An explicit cost can be defined as a cost which directly reduces the net income of a company.

In other words, an explicit cost is a direct payment made to third parties while running the business.

Explicit expenses include the price of supplies, labour costs, the cost of purchasing land, the cost of promotion, etc.

One common feature of explicit costs is that they appear in the income statement, where they are shown as a decrease in the net income of a company.

Explicit costs are sometimes called accounting costs, or monetary costs.

On the other hand, an implicit cost is the opportunity cost of using the factors of production to produce goods and services without receiving any explicit payment in return 

Stated differently, an implicit cost is the price of the revenue that a company would have made if it had used its resources to produce another good instead of the one it is currently producing.

Implicit costs do not show up on the income statement and have no impact on a company's net income.

Implicit costs may also be referred to as notional costs, implied costs, or imputed costs.

Difference Between Implicit Cost And Explicit Cost

1. Implicit cost is the opportunity cost of using a factor of production that a company already owns, whereas explicit cost is the payment for the actual factor of production used by a firm.

2. Explicit costs are real costs, whereas implicit costs are merely implied.

3. Explicit costs are recorded in the books of account whereas implicit costs are not recorded in the books of account.

4. Explicit cost is used in the calculation of both economic profit and accounting profit. Remember that accounting profit is revenue minus explicit cost.

Implicit cost is used in the calculation of economic profit. It is not used to calculate accounting profit.

Remember that economic profit is accounting profit minus implicit cost.

5. In contrast to implicit cost, which does not involve any cash outflow, explicit cost involves a real cash outflow.

6. Both accountants and economists use explicit costs, but only economists use implicit costs.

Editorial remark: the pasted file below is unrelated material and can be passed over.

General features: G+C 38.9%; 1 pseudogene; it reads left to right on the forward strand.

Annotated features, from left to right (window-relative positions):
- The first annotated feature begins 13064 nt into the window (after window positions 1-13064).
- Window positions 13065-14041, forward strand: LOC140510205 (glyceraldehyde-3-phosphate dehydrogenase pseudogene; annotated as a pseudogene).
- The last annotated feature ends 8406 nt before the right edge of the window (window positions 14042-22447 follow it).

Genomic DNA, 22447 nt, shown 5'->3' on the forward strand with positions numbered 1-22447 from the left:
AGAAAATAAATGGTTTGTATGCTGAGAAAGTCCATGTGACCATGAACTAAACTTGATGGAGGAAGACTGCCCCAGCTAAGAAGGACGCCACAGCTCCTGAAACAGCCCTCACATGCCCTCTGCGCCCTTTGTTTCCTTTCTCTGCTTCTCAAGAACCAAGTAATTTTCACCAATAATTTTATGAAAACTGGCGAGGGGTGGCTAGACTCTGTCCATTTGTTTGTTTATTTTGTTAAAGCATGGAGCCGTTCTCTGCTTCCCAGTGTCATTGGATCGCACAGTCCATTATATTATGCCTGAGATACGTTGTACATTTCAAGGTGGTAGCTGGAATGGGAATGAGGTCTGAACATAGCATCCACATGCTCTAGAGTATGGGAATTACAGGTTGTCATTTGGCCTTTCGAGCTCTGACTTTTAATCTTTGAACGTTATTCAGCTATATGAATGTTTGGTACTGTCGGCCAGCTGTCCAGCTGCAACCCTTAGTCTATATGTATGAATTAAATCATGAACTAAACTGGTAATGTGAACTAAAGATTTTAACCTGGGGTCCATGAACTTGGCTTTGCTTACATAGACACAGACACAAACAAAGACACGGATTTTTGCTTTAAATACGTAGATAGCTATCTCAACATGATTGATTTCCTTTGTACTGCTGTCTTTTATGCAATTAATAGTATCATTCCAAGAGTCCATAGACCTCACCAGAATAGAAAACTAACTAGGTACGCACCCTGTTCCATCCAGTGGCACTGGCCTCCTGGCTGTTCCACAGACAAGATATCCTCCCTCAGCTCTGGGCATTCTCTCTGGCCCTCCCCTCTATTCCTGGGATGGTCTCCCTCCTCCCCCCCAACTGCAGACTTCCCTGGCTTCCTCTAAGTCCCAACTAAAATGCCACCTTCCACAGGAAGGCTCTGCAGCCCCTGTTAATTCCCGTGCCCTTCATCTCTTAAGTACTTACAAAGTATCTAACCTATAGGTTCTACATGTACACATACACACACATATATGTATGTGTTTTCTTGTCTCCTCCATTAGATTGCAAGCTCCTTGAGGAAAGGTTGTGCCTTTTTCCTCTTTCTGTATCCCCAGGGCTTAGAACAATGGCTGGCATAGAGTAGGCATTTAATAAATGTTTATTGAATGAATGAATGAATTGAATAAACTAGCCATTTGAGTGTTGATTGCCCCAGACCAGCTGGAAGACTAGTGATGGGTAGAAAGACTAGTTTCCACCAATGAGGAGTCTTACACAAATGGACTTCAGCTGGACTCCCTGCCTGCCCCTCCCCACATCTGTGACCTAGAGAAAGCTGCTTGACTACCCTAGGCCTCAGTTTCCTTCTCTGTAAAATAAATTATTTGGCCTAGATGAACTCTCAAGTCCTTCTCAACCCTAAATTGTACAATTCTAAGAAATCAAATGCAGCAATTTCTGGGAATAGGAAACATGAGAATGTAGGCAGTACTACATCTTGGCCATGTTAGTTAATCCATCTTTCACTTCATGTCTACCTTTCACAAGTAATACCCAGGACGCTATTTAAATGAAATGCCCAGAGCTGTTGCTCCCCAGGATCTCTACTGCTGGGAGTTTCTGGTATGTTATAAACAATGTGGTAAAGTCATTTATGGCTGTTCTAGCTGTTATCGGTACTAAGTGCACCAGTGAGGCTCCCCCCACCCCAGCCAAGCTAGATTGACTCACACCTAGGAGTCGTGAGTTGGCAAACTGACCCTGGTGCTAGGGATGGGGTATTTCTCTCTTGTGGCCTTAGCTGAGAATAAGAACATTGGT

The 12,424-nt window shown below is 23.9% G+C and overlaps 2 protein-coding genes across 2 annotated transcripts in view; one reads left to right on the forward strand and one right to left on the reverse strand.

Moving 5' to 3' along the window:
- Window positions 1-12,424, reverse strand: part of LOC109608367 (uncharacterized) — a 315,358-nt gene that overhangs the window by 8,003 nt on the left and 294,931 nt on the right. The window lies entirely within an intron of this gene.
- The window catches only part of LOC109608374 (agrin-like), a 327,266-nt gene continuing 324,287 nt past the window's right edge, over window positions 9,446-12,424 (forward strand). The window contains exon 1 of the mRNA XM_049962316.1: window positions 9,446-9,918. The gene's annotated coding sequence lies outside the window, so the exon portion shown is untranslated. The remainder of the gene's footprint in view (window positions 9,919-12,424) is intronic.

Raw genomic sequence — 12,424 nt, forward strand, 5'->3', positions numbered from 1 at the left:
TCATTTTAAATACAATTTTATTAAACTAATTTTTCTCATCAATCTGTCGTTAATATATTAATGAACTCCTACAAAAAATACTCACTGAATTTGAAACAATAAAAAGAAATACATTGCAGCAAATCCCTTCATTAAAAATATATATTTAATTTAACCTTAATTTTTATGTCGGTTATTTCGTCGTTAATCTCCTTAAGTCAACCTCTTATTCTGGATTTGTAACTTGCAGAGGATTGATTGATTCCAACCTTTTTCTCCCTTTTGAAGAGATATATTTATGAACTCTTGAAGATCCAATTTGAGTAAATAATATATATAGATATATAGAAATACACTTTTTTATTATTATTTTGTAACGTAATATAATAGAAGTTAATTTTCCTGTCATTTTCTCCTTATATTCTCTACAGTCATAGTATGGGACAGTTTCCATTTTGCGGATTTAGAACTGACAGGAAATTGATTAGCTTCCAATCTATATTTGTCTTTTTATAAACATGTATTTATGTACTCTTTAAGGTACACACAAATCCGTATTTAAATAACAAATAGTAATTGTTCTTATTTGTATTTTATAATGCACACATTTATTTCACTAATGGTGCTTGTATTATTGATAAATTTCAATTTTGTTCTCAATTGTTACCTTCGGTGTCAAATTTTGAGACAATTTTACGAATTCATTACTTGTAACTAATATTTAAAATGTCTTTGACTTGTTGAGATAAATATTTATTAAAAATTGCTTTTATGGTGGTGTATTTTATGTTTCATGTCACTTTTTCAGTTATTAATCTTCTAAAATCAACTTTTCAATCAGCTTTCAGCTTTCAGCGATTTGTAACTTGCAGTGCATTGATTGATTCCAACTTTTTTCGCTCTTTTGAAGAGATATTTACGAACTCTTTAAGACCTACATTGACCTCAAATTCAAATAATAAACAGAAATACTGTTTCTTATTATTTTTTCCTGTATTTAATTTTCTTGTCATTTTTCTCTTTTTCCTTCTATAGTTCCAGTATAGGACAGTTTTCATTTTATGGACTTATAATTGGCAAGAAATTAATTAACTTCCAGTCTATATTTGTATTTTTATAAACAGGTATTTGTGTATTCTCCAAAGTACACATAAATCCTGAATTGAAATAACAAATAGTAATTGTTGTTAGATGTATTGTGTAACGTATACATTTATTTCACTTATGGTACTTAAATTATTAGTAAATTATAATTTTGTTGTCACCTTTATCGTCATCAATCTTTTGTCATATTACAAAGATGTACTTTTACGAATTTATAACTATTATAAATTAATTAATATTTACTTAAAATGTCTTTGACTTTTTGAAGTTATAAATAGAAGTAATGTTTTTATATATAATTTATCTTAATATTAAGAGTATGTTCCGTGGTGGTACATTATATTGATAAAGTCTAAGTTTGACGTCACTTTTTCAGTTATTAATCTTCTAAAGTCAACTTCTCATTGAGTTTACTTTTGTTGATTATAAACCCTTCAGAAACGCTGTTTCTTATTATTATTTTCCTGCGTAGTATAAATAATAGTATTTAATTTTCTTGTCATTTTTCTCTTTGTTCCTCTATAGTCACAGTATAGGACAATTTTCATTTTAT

7. Salary payments to employees, advertising expenses, stationery expenses, etc. are a few examples of explicit costs.

Contrarily, instances of implicit costs include the interest that the owner's money would have made if it had been invested somewhere else and the wage the owner would have been making if he had been employed somewhere else.

8. Since explicit costs are borne and paid for directly by the business, they can be measured objectively.

In contrast, implicit costs are measured subjectively because they are not exactly Incurred and paid by the business

9. While implicit cost is also known as notional cost, imputed cost, and implied cost, the explicit cost is also known as accounting cost or monetary cost.

10. Implicit costs are only included in economic costs but explicit costs are included in both accounting and economic costs.


Tabular Comparisons of Explicit cost and Implicit Cost

Features    Explicit cost  Implicit cost
Effect on net incomeReduces net incomeNo effect on net income
Used by AccountantYesNo
Used by economist

Includes opportunity cost?NoYes
Recorded in the income statement?YesNo
Also called Monetary costImplied cost
Involves outflow of cash?YesNo
Included in economic cost?YesYes
Included in accounting cost?YesNo
Used forDetermining accounting and economic profitEconomic profit

To better understand the difference between explicit cost and implicit cost, let's take an example of a sole proprietorship business.

The explicit cost for the business will include, among other things, the cost of renting a shop, the cost of buying goods from the shop, cost of hiring sales attendants.

The implicit cost of the business will be the salary the owner would earn if he was working elsewhere. 

For example, if the owner could earn €30,000 working as a teacher, then the implicit cost is the €30,000 the owner implicitly foregone to run the sole proprietorship business.

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